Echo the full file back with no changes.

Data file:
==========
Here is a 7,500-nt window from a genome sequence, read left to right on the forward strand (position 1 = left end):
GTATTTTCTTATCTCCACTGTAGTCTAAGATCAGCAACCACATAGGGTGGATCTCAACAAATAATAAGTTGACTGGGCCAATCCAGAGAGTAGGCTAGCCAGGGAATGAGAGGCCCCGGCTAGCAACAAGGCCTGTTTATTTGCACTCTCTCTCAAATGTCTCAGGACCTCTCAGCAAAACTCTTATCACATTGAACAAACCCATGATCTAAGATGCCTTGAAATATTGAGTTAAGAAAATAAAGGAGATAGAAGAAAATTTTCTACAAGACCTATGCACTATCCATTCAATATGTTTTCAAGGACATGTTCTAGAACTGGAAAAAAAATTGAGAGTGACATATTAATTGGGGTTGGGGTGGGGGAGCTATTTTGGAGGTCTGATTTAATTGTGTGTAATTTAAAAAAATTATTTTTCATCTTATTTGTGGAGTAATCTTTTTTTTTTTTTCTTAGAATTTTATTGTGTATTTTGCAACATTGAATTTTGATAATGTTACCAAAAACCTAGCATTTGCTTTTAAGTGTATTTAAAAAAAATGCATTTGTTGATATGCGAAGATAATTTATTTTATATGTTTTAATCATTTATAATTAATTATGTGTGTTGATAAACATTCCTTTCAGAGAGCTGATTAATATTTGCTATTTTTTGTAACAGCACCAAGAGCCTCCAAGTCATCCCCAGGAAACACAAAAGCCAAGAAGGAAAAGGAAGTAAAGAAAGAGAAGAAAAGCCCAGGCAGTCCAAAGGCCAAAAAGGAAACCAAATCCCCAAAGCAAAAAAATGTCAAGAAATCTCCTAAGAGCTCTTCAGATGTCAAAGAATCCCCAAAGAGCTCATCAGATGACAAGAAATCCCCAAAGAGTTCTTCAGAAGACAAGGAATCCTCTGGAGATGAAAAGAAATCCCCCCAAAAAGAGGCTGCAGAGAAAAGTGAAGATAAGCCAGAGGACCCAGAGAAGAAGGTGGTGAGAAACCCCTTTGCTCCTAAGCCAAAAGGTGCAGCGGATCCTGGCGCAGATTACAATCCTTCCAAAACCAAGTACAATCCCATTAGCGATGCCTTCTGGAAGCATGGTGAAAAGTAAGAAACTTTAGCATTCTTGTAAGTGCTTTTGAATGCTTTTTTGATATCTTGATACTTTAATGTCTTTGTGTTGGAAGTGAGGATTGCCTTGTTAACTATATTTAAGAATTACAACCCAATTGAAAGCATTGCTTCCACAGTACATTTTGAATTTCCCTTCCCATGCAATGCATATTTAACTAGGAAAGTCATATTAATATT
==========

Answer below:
Here is a 7,500-nt window from a genome sequence, read left to right on the forward strand (position 1 = left end):
GTATTTTCTTATCTCCACTGTAGTCTAAGATCAGCAACCACATAGGGTGGATCTCAACAAATAATAAGTTGACTGGGCCAATCCAGAGAGTAGGCTAGCCAGGGAATGAGAGGCCCCGGCTAGCAACAAGGCCTGTTTATTTGCACTCTCTCTCAAATGTCTCAGGACCTCTCAGCAAAACTCTTATCACATTGAACAAACCCATGATCTAAGATGCCTTGAAATATTGAGTTAAGAAAATAAAGGAGATAGAAGAAAATTTTCTACAAGACCTATGCACTATCCATTCAATATGTTTTCAAGGACATGTTCTAGAACTGGAAAAAAAATTGAGAGTGACATATTAATTGGGGTTGGGGTGGGGGAGCTATTTTGGAGGTCTGATTTAATTGTGTGTAATTTAAAAAAATTATTTTTCATCTTATTTGTGGAGTAATCTTTTTTTTTTTTTCTTAGAATTTTATTGTGTATTTTGCAACATTGAATTTTGATAATGTTACCAAAAACCTAGCATTTGCTTTTAAGTGTATTTAAAAAAAATGCATTTGTTGATATGCGAAGATAATTTATTTTATATGTTTTAATCATTTATAATTAATTATGTGTGTTGATAAACATTCCTTTCAGAGAGCTGATTAATATTTGCTATTTTTTGTAACAGCACCAAGAGCCTCCAAGTCATCCCCAGGAAACACAAAAGCCAAGAAGGAAAAGGAAGTAAAGAAAGAGAAGAAAAGCCCAGGCAGTCCAAAGGCCAAAAAGGAAACCAAATCCCCAAAGCAAAAAAATGTCAAGAAATCTCCTAAGAGCTCTTCAGATGTCAAAGAATCCCCAAAGAGCTCATCAGATGACAAGAAATCCCCAAAGAGTTCTTCAGAAGACAAGGAATCCTCTGGAGATGAAAAGAAATCCCCCCAAAAAGAGGCTGCAGAGAAAAGTGAAGATAAGCCAGAGGACCCAGAGAAGAAGGTGGTGAGAAACCCCTTTGCTCCTAAGCCAAAAGGTGCAGCGGATCCTGGCGCAGATTACAATCCTTCCAAAACCAAGTACAATCCCATTAGCGATGCCTTCTGGAAGCATGGTGAAAAGTAAGAAACTTTAGCATTCTTGTAAGTGCTTTTGAATGCTTTTTTGATATCTTGATACTTTAATGTCTTTGTGTTGGAAGTGAGGATTGCCTTGTTAACTATATTTAAGAATTACAACCCAATTGAAAGCATTGCTTCCACAGTACATTTTGAATTTCCCTTCCCATGCAATGCATATTTAACTAGGAAAGTCATATTAATATT